Welcome, I'm Grace Gawler. You may be wondering how a consultation with me can benefit you?
Grace Gawler: “Apart from 43-yrs helping cancer patients attain good health and quality of life, few people know I have had both colostomy and ileostomy bags as well as 22 colon related surgeries. Six (6) of these were by necessity overseas. The financial cost was enormous but I have learned so much to pass on to my patients and today (2017) my health is excellent.
The Cause: Unexpected complications from routine surgery. It was 1997. My husband had left our marriage but 3 days, when I had a total uterine prolapse. The surgical repair whilst in a shocked state of mind, had horrendous consequences.
I sold everything I owned and went into debt to pay for surgeries. I was told by 14 out of 16 specialists that it would be a waste of time seeking the very treatment overseas that has saved my life. My personal experience added weight to my qualified knowledge as a complementary therapist. My work improved enormously.
In 2016, as mentioned, I am in great health and able to sustain very long hours helping my patients and running our charity”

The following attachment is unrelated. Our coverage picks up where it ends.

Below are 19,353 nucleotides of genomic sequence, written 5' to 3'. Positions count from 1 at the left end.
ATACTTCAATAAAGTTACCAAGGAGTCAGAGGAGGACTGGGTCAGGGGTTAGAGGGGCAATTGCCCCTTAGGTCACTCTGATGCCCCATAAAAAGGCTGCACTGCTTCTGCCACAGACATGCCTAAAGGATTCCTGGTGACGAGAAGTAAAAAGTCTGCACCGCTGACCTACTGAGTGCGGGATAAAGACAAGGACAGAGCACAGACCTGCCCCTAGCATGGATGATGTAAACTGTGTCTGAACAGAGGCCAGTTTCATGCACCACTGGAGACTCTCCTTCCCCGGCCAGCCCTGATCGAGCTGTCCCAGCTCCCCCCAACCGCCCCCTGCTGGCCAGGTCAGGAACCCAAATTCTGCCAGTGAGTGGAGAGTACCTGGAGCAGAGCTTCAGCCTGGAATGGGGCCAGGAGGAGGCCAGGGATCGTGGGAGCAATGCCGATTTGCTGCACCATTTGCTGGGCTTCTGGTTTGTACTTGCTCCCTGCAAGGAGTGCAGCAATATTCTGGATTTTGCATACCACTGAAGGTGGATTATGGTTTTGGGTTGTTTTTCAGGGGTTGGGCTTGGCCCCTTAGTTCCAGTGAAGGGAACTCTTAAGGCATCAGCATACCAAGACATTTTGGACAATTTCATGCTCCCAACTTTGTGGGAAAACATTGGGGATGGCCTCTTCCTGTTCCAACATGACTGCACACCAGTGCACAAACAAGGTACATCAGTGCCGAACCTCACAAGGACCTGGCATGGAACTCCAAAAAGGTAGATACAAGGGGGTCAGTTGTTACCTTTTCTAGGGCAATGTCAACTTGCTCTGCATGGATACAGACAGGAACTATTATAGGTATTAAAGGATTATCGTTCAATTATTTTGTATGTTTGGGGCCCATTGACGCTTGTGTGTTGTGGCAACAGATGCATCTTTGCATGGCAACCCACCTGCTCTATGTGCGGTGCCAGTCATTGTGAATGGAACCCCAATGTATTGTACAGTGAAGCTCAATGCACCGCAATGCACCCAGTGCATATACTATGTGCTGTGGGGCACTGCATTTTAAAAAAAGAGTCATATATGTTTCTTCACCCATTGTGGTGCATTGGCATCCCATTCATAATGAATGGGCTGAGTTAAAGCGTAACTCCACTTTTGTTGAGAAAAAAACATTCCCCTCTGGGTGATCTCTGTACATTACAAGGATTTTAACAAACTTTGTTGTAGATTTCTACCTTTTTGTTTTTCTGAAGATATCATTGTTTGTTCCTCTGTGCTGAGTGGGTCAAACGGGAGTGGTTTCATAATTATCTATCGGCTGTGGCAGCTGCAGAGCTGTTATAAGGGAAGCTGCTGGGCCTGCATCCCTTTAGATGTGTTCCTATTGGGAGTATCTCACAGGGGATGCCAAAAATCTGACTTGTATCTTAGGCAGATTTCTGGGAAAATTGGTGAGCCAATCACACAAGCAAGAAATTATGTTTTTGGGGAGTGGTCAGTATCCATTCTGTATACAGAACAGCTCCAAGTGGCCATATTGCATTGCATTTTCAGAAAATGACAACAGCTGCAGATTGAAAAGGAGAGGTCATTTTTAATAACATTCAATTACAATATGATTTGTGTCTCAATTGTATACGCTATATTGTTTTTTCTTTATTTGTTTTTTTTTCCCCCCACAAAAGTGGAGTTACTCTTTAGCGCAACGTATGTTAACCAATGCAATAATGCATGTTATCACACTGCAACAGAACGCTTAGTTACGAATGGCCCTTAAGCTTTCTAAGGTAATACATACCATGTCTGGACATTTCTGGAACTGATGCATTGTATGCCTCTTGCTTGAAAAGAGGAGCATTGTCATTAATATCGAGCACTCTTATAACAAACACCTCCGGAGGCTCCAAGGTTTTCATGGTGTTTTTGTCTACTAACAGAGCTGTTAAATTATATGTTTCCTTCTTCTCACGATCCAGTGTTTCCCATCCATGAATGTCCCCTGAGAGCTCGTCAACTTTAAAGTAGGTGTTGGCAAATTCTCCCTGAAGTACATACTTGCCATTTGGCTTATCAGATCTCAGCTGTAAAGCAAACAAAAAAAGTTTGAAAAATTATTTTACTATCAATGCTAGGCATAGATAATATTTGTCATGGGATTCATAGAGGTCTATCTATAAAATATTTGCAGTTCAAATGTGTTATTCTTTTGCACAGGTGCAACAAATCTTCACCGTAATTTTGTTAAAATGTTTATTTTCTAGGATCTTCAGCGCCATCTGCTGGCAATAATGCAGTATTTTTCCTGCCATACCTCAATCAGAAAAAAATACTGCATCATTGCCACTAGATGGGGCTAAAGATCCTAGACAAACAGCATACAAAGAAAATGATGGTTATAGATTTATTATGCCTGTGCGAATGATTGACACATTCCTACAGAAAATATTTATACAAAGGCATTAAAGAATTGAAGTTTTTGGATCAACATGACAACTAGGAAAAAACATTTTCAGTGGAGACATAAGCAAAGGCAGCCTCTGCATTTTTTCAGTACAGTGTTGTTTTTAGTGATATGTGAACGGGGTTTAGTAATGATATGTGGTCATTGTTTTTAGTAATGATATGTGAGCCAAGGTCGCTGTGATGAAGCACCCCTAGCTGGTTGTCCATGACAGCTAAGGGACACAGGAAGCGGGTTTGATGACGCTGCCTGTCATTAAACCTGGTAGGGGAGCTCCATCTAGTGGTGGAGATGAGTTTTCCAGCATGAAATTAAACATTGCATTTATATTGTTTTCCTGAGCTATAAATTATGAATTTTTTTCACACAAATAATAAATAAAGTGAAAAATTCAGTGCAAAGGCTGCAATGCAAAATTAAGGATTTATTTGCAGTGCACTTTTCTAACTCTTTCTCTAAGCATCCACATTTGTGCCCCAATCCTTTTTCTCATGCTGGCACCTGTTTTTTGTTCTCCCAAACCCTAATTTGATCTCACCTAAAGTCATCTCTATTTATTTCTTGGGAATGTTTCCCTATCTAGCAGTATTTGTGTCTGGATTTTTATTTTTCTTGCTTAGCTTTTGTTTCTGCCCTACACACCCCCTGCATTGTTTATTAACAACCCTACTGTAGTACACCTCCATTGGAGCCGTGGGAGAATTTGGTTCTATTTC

Special Needs: “Cancer patients with ileostomies, colostomies and other surgical re-arrangements; for example a large portion of bowel removed but no bag, have very special needs. Dr Google’s general advice for cancer patients or that found in cancer recovery books fail to meet the needs of this special group of patients.”
“Colon Cancer Care has become a specialist part of my clinical practice. This includes some of the more difficult colon cancer and pre-colon cancer cases. Adapting to body changes, including body image as well as the impact on intimate relationships is also my specialty.”
Both our weekly internet radio show and Grace’s Medical Blog (gracegawlermedia.com) feature articles or interviews about colon cancer and related issues.
The following TV interview, recorded in 2002, features Grace with her ileostomy. It gave her horrific burns from leakage. She had a very poor prognosis for a shortened life and a bad quality of life on a day to day basis.
Later that year Grace’s research for a better life led her to the Netherlands and her world first implant of a ‘bionic colon stimulator’ for her condition.
Grace was alone, without moral or financial support and travelling to a country on the far side of the world where few of the medical staff spoke English.
Her success is an inspiration for all those who face the horrific challenges of colon disease; especially given almost all her Australian doctors said it had never been done and was unlikely it could be done.